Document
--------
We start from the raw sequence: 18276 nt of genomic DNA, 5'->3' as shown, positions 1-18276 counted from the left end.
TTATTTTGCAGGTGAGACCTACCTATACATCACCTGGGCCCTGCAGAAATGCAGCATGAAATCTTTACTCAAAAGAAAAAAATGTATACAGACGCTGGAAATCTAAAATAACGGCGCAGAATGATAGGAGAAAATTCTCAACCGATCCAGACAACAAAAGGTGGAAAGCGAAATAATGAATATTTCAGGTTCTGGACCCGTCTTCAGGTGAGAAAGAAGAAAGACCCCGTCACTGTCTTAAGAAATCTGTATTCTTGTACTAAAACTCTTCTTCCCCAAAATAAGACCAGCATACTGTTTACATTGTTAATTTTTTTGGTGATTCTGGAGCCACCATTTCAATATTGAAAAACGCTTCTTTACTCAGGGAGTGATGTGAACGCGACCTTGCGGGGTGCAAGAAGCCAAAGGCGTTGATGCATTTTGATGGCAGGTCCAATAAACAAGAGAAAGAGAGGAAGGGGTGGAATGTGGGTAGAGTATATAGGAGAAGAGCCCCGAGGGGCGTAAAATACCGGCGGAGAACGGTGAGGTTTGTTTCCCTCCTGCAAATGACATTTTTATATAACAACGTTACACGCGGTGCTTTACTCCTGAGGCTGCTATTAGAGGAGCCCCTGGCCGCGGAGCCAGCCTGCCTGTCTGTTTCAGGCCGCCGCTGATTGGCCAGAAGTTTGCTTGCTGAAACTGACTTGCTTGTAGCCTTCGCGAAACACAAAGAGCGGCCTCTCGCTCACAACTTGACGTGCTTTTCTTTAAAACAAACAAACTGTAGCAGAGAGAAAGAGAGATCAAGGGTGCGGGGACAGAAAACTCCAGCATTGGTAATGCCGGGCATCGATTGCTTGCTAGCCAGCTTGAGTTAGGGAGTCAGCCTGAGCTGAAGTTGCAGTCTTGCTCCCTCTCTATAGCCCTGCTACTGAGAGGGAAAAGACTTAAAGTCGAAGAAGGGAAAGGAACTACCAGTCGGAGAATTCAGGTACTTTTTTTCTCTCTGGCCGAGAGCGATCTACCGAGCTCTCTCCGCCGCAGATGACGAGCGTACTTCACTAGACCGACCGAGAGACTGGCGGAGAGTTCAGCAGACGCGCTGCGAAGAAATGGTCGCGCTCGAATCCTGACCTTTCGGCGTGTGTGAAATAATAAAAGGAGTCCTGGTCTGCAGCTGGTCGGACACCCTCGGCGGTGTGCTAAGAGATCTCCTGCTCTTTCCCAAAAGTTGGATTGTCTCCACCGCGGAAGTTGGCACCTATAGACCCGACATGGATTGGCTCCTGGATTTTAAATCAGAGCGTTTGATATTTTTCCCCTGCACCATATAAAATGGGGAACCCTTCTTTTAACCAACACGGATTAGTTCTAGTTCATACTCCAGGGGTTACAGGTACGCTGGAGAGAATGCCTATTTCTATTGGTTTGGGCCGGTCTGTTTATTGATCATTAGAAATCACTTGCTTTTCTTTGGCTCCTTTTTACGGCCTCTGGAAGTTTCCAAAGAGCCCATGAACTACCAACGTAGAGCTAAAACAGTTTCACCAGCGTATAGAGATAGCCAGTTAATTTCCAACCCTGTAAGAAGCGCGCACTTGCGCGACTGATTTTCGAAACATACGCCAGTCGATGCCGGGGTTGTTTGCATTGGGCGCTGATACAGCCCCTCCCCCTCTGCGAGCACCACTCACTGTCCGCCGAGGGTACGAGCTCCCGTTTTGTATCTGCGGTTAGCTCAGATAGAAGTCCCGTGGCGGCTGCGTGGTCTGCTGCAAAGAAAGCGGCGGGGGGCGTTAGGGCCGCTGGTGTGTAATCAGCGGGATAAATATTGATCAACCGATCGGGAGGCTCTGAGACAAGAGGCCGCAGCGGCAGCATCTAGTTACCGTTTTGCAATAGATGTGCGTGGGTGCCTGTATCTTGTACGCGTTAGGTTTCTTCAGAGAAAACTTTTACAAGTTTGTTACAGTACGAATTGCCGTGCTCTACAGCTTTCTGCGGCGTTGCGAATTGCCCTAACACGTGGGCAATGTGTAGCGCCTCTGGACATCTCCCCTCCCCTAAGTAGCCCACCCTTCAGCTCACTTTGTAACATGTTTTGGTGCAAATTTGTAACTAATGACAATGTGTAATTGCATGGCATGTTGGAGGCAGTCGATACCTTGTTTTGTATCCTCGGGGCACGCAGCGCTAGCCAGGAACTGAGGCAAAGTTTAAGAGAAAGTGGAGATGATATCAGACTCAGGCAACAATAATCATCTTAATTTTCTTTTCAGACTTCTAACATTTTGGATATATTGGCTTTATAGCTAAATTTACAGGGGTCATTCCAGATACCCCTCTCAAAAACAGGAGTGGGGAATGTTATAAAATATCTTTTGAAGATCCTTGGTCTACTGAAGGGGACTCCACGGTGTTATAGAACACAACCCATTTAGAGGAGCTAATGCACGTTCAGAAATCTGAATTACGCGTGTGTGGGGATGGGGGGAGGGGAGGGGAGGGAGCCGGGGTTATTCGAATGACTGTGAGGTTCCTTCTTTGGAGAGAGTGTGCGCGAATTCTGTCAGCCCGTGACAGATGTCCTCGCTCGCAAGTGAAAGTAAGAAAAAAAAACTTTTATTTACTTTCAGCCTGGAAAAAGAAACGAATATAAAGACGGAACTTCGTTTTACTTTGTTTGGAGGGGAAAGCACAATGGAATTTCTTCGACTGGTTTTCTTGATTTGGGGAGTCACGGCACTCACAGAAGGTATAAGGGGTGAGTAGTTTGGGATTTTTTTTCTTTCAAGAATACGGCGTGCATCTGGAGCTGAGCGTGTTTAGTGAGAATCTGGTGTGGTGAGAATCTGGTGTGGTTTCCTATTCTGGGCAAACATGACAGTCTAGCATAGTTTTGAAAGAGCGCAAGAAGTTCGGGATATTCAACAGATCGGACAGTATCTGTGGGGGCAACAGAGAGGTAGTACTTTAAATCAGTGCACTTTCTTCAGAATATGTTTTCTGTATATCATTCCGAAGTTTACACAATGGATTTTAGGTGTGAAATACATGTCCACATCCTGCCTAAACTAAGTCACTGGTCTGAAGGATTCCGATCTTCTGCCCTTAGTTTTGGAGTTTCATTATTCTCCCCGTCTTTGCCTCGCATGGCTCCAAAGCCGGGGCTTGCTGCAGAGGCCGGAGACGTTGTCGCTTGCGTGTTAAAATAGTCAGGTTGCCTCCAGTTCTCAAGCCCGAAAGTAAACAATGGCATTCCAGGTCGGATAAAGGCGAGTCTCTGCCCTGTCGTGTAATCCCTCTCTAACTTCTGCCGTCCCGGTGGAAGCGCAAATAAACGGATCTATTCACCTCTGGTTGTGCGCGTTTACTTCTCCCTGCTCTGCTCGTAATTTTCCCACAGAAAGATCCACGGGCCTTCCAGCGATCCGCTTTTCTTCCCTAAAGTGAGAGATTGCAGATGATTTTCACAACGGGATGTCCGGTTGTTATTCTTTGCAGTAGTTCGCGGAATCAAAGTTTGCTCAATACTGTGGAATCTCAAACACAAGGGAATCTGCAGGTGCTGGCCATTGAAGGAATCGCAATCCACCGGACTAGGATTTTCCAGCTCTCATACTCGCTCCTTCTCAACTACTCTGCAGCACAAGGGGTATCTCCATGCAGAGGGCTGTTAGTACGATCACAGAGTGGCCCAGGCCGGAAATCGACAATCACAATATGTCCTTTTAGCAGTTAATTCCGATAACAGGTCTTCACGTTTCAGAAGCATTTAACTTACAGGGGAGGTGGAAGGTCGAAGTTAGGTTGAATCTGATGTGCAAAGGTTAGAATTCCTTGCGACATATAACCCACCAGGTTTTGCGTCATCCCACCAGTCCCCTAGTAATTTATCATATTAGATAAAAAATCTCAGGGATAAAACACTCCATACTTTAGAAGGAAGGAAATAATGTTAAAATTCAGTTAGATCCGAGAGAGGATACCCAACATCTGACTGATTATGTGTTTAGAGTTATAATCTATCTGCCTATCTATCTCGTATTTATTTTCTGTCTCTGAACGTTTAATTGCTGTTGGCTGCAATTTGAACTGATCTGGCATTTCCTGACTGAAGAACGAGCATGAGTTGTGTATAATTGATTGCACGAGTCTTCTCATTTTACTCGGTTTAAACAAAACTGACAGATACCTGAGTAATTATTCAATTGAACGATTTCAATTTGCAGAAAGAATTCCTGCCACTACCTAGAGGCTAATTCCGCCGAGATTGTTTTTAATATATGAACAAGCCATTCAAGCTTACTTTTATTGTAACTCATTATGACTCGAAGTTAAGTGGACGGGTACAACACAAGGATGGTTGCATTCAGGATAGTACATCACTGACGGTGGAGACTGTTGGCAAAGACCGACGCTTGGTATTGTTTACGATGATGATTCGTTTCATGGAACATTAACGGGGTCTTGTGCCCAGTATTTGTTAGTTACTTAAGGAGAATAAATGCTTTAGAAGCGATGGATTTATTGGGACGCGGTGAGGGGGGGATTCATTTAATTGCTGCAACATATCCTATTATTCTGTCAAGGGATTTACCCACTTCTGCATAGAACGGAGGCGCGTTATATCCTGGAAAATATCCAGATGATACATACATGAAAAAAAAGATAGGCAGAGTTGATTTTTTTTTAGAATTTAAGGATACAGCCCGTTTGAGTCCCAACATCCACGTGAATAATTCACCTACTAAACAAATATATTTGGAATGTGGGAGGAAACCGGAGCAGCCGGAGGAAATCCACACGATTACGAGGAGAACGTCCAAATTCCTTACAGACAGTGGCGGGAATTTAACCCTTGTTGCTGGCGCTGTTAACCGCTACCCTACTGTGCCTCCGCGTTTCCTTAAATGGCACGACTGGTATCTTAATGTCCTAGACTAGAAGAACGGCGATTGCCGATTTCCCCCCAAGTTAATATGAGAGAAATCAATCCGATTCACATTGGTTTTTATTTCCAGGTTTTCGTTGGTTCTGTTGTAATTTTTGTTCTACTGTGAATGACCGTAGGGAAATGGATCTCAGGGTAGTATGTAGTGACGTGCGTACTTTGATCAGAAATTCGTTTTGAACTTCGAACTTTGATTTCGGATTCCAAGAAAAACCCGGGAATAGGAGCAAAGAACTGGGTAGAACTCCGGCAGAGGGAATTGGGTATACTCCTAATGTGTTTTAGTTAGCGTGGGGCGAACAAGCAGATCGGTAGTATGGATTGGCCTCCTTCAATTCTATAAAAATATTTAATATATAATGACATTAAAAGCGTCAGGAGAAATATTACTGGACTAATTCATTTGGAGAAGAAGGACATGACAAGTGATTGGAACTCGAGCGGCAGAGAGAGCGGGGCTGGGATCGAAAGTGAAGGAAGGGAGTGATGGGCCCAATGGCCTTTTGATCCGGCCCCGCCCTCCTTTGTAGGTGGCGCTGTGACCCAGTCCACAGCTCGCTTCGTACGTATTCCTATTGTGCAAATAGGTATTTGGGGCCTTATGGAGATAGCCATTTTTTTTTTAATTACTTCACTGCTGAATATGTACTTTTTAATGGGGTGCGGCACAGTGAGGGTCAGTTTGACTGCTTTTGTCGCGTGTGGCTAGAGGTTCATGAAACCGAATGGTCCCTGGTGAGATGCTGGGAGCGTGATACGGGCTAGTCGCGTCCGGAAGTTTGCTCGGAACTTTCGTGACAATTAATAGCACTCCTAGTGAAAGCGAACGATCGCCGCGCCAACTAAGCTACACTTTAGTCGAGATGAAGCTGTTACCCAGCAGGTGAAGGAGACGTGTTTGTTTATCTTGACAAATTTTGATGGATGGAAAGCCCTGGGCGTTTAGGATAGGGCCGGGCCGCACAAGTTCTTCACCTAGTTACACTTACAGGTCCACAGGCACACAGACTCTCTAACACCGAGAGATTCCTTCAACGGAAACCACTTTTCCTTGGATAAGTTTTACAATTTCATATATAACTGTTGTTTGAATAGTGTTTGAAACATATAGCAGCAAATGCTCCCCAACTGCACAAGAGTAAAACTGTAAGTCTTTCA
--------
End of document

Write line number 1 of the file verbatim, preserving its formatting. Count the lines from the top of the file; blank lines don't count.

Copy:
We start from the raw sequence: 18276 nt of genomic DNA, 5'->3' as shown, positions 1-18276 counted from the left end.